- Brexit may cause barriers to markets and decreases in profitability
- For this reason, businesses are beginning to leave the UK
- The biggest hit the UK will take is the exodus of big banks leaving the London financial hub for cities like Frankfurt and Paris
Nearly two years out from the history-making Brexit vote, the London city centre is starting to see the repercussions. London, England has been the financial centre of the world for the past three decades. However, the regulations put in place by the exit agreement could remove some of the competitive advantages that made the city ideal for banks; forcing some of the top institutions to select a new European headquarters, or at least diversify their office locations.
London as a financial centre
London became the primary global financial centre due to its optimal position between the eastern and western market time zones, and the legislation put into place by government in the 1980s. Since the market was freed up by deregulation, the stock market has experienced rapid growth.
The British capital will retain advantages such as infrastructure and liquid markets: more European investors are based in London than anywhere else. However, Brexit will cause any UK-based banks to lose their “financial passporting” rights: or easy trade and business with investors throughout the EU, thanks to the open 28-country market. The effects will be huge: experts predict that London may lose its ranking as #1 financial hub by as soon as 2023.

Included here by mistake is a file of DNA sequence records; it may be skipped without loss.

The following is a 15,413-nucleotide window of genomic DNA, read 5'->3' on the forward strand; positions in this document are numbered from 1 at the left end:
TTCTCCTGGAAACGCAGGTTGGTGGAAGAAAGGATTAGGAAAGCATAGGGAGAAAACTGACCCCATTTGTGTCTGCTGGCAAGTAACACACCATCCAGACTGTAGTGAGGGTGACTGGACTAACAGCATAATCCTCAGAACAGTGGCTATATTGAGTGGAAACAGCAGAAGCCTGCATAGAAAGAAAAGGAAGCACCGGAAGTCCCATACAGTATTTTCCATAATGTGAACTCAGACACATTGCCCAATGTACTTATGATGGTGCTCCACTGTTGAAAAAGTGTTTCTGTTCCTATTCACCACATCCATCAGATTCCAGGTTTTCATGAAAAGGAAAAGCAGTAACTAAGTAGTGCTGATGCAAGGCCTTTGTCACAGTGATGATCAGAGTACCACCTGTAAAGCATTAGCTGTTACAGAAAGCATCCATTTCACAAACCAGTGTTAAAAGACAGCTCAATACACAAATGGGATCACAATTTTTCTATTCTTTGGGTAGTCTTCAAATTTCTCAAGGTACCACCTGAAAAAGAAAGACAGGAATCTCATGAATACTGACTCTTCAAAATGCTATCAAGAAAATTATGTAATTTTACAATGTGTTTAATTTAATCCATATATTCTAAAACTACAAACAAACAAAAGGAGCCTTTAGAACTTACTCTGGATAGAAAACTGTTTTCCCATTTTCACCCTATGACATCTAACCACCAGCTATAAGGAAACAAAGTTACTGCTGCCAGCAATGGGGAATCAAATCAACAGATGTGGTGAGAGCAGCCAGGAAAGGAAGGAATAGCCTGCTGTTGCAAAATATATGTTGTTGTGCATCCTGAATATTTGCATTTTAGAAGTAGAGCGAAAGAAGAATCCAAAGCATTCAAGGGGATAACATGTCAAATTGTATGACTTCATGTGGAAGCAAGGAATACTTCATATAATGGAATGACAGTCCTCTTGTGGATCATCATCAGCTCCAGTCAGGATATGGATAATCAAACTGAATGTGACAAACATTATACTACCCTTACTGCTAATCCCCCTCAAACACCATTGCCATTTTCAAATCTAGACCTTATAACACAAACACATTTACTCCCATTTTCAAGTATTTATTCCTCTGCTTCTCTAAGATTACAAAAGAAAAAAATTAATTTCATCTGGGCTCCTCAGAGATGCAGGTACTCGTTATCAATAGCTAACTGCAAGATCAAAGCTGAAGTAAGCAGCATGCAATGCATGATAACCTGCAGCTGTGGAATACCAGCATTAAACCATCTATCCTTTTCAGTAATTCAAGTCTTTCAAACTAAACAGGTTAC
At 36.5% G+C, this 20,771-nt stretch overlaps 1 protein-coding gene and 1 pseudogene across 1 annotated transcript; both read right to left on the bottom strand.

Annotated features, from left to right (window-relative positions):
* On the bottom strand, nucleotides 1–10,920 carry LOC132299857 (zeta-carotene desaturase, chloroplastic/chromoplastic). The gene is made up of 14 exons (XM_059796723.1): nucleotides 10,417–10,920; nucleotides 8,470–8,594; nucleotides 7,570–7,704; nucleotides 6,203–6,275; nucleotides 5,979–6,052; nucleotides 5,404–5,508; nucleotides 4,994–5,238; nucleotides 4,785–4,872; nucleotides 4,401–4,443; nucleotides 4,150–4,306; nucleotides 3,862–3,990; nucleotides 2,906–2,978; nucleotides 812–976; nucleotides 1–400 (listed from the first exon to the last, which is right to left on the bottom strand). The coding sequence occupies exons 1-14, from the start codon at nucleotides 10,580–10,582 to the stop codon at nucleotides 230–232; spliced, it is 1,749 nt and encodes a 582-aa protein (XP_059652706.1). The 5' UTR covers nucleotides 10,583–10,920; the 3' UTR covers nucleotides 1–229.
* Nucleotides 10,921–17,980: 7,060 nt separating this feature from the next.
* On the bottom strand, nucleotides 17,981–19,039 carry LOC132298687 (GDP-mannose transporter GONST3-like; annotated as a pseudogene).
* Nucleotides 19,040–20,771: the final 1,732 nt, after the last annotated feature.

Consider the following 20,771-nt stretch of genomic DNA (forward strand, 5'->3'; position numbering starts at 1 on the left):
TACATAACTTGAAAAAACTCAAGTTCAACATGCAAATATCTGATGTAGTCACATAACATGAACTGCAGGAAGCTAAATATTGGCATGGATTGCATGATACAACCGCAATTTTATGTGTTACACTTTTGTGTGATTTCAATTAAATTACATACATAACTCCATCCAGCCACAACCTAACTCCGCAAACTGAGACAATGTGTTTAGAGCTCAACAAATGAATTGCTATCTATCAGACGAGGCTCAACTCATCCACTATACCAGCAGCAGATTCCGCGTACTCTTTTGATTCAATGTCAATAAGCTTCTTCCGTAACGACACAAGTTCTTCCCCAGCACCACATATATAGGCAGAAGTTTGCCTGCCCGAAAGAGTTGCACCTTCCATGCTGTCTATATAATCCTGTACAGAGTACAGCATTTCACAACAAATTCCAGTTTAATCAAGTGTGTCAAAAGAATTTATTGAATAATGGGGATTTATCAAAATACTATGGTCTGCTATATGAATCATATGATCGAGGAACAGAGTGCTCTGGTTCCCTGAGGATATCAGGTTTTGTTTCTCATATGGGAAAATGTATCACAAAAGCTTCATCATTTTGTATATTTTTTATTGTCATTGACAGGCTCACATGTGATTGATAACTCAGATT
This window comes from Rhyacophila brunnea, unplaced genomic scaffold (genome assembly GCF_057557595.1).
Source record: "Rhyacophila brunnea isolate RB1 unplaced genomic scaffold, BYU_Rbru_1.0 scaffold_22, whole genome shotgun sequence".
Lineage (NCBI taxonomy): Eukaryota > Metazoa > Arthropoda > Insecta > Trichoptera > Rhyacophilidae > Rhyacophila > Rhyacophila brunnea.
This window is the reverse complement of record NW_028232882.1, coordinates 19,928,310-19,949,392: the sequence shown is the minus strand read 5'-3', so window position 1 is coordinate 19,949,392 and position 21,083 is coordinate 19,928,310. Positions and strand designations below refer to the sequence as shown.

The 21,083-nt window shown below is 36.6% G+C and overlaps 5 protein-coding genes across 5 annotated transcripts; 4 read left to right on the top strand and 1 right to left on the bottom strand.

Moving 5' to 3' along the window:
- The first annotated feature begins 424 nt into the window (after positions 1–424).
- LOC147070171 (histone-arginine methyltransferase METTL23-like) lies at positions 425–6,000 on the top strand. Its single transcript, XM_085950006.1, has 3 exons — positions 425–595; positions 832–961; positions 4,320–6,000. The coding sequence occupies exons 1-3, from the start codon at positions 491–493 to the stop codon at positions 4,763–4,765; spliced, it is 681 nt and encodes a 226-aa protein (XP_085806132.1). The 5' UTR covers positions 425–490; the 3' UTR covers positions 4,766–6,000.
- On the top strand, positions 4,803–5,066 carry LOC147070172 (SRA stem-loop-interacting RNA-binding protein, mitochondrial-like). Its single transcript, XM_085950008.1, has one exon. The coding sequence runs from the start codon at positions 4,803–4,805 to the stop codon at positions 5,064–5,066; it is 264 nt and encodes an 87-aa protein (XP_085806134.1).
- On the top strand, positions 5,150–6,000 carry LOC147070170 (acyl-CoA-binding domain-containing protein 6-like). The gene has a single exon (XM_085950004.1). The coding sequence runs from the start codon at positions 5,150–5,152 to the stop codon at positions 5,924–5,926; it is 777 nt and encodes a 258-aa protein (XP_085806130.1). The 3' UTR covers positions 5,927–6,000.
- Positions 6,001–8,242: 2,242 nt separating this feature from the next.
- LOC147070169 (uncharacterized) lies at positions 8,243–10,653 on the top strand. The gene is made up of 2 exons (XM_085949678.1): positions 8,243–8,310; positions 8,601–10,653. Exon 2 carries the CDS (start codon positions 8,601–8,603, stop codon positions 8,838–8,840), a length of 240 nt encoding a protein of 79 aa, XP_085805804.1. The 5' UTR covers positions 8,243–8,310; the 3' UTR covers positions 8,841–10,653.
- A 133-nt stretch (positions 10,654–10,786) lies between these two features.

The impact will be widespread on the UK’s economy as multiple other businesses will seek headquarters in new European countries due to the weakening pound; loss of access to the European market; political instability; and potential tariffs on British exports which will weaken their profitability.
London’s Losses: The Financial District
Financial Services are currently Britain’s largest export – and the most threatened. If Britain doesn’t negotiate a new relationship when they depart the EU in a year, they will lose their financial passporting abilities: meaning they can no longer provide financial services throughout the block.
For this reason, many banks are electing to move part or all of their London staff – an estimated 5000 total – to different cities throughout the EU. Some jobs are being kept in London because it still retains the banking infrastructure and high investment. Although these moves are being made quickly, the banks aren’t impressed, as seen by CEO of Goldman Sachs’ commentary.
Where are they going?
Since the hub will likely only partially dissolve, the hub mentality is less emphasized. Most banks are heading to Frankfurt, Germany: they are second behind London as the European hub of American investment banks, as well as home to the European Central Bank, making it a logical choice.
Paris is fighting for the top spot as well, boasting a growing economy and admittedly more attractive home for the employees of these companies. Interestingly, French President Macron is a former investment banker himself, and pledges to make it easy and profitable for IBs to switch to Paris with lower taxes and regulations.
Have your heart set on an IB job in the future? Check out where these banks are headed, and why: